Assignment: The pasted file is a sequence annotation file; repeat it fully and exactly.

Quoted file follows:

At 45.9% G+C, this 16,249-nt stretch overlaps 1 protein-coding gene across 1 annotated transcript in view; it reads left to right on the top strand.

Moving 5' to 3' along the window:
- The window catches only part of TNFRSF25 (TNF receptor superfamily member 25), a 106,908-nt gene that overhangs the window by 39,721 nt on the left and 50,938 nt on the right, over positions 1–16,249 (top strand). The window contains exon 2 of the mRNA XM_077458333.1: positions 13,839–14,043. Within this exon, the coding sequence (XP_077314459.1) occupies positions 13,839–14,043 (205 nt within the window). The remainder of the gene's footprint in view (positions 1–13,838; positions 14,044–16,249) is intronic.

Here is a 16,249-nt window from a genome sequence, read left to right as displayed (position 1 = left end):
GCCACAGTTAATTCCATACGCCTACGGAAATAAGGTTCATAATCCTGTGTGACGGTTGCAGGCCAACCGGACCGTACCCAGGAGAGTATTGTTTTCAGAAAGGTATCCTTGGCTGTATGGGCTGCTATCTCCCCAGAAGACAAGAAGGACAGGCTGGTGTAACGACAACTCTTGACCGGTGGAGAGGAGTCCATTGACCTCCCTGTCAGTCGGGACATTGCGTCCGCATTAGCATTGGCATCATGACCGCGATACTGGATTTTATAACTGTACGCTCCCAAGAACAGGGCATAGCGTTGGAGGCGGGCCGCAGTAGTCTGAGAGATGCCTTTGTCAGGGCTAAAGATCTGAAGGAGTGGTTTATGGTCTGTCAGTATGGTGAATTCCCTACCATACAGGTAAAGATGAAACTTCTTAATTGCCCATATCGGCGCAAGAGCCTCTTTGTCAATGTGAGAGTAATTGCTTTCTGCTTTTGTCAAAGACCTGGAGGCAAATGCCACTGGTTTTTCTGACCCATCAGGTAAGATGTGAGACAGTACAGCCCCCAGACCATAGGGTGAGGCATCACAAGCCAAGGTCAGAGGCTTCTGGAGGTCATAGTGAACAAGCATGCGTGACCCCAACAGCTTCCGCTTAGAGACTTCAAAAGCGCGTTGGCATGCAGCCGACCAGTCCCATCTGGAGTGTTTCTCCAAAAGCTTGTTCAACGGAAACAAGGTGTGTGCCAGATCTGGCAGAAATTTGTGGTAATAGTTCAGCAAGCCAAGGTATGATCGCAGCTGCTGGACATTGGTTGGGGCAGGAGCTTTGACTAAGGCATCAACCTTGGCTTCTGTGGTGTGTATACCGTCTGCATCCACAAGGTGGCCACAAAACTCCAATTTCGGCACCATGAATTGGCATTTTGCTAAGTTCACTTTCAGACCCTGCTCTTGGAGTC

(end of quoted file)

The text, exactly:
At 45.9% G+C, this 16,249-nt stretch overlaps 1 protein-coding gene across 1 annotated transcript in view; it reads left to right on the top strand.

Moving 5' to 3' along the window:
- The window catches only part of TNFRSF25 (TNF receptor superfamily member 25), a 106,908-nt gene that overhangs the window by 39,721 nt on the left and 50,938 nt on the right, over positions 1–16,249 (top strand). The window contains exon 2 of the mRNA XM_077458333.1: positions 13,839–14,043. Within this exon, the coding sequence (XP_077314459.1) occupies positions 13,839–14,043 (205 nt within the window). The remainder of the gene's footprint in view (positions 1–13,838; positions 14,044–16,249) is intronic.

Here is a 16,249-nt window from a genome sequence, read left to right as displayed (position 1 = left end):
GCCACAGTTAATTCCATACGCCTACGGAAATAAGGTTCATAATCCTGTGTGACGGTTGCAGGCCAACCGGACCGTACCCAGGAGAGTATTGTTTTCAGAAAGGTATCCTTGGCTGTATGGGCTGCTATCTCCCCAGAAGACAAGAAGGACAGGCTGGTGTAACGACAACTCTTGACCGGTGGAGAGGAGTCCATTGACCTCCCTGTCAGTCGGGACATTGCGTCCGCATTAGCATTGGCATCATGACCGCGATACTGGATTTTATAACTGTACGCTCCCAAGAACAGGGCATAGCGTTGGAGGCGGGCCGCAGTAGTCTGAGAGATGCCTTTGTCAGGGCTAAAGATCTGAAGGAGTGGTTTATGGTCTGTCAGTATGGTGAATTCCCTACCATACAGGTAAAGATGAAACTTCTTAATTGCCCATATCGGCGCAAGAGCCTCTTTGTCAATGTGAGAGTAATTGCTTTCTGCTTTTGTCAAAGACCTGGAGGCAAATGCCACTGGTTTTTCTGACCCATCAGGTAAGATGTGAGACAGTACAGCCCCCAGACCATAGGGTGAGGCATCACAAGCCAAGGTCAGAGGCTTCTGGAGGTCATAGTGAACAAGCATGCGTGACCCCAACAGCTTCCGCTTAGAGACTTCAAAAGCGCGTTGGCATGCAGCCGACCAGTCCCATCTGGAGTGTTTCTCCAAAAGCTTGTTCAACGGAAACAAGGTGTGTGCCAGATCTGGCAGAAATTTGTGGTAATAGTTCAGCAAGCCAAGGTATGATCGCAGCTGCTGGACATTGGTTGGGGCAGGAGCTTTGACTAAGGCATCAACCTTGGCTTCTGTGGTGTGTATACCGTCTGCATCCACAAGGTGGCCACAAAACTCCAATTTCGGCACCATGAATTGGCATTTTGCTAAGTTCACTTTCAGACCCTGCTCTTGGAGTC